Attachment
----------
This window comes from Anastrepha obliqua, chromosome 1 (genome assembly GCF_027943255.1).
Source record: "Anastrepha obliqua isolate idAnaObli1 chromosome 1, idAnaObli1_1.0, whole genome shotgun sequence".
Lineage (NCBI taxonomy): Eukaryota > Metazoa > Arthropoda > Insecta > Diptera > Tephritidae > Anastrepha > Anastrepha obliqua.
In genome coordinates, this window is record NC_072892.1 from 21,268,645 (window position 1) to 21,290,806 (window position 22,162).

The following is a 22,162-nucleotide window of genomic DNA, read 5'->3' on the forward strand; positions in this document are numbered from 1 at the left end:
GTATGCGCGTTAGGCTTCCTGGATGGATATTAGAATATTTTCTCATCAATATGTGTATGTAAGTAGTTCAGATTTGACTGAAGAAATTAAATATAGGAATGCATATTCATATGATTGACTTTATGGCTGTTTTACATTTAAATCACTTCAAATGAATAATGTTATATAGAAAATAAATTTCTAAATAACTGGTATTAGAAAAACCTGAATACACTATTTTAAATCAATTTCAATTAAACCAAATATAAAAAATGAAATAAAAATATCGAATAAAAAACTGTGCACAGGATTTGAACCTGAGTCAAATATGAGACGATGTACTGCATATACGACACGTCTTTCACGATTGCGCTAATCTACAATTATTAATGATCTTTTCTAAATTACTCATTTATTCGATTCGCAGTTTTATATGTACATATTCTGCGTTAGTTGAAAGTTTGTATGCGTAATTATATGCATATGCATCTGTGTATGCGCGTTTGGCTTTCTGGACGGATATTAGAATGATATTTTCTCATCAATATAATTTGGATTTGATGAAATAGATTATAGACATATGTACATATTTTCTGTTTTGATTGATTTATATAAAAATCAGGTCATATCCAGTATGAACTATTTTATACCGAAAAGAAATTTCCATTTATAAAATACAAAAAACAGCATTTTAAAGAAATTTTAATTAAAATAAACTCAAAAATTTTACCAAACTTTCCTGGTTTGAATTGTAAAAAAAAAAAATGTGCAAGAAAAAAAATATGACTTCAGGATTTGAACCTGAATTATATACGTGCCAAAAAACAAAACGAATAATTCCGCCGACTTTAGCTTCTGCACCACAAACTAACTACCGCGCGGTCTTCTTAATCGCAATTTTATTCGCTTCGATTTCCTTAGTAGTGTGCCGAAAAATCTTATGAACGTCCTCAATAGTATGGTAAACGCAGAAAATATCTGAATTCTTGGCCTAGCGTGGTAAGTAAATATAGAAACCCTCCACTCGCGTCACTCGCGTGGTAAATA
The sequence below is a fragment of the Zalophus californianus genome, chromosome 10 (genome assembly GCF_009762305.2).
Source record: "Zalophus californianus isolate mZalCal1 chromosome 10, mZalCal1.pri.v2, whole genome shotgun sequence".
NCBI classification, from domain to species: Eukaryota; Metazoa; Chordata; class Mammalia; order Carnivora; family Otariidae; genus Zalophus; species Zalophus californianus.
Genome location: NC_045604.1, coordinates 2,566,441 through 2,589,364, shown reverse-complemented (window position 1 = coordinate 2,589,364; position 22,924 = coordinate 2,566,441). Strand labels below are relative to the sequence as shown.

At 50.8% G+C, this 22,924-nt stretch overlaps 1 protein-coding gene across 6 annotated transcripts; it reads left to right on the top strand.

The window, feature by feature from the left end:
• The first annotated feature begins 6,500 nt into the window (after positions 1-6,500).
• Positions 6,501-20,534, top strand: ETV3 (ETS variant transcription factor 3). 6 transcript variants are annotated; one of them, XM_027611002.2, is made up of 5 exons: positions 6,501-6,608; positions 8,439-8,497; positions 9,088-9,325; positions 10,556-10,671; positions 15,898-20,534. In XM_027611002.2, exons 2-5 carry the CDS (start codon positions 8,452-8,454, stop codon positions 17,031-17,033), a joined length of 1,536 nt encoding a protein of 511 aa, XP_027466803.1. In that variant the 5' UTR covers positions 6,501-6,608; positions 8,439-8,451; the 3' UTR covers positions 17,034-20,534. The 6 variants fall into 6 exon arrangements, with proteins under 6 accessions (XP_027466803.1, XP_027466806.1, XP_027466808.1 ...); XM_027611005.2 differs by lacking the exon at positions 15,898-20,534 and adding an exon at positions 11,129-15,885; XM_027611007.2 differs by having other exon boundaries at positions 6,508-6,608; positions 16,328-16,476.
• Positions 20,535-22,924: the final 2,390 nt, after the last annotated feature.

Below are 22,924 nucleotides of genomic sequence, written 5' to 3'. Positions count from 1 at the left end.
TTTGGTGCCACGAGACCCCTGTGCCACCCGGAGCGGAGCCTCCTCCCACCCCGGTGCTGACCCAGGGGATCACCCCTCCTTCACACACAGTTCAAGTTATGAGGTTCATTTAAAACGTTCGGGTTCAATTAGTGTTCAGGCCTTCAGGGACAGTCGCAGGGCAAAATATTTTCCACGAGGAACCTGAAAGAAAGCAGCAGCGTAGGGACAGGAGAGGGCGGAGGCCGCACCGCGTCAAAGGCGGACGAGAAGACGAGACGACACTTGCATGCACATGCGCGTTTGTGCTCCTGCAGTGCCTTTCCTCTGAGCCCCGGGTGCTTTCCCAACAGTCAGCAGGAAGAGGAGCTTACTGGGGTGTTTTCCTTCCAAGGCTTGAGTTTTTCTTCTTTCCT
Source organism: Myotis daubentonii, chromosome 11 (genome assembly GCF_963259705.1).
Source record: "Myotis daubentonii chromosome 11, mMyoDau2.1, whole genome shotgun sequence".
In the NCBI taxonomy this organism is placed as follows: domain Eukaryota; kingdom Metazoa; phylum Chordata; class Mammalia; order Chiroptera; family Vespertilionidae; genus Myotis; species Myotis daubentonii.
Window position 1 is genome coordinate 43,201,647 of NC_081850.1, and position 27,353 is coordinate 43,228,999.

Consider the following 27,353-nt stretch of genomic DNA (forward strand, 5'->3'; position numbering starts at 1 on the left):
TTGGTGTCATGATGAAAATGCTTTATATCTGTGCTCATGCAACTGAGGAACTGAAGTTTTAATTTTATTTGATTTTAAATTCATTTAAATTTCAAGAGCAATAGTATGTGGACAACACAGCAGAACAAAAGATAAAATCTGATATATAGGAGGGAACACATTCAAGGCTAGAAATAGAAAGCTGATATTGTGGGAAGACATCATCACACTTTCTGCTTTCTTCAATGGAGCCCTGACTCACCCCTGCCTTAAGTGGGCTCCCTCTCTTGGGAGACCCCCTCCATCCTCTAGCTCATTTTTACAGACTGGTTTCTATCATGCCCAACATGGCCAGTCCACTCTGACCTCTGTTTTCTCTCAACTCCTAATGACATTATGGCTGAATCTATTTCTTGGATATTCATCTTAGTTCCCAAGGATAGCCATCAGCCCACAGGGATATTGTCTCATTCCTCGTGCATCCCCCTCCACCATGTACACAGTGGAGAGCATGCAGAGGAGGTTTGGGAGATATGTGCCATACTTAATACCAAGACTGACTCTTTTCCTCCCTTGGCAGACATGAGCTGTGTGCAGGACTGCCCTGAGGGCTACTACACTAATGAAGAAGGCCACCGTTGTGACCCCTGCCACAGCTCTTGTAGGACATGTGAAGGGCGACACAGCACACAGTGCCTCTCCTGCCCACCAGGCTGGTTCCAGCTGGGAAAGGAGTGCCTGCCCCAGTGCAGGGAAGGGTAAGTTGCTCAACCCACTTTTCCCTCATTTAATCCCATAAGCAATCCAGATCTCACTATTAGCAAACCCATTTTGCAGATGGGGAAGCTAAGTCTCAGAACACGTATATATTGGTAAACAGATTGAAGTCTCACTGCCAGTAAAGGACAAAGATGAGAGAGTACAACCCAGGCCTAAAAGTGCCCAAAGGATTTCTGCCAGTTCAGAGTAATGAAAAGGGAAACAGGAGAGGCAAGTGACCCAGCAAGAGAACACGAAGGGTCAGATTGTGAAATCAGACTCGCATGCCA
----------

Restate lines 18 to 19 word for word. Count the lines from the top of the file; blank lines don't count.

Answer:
Source organism: Myotis daubentonii, chromosome 11 (genome assembly GCF_963259705.1).
Source record: "Myotis daubentonii chromosome 11, mMyoDau2.1, whole genome shotgun sequence".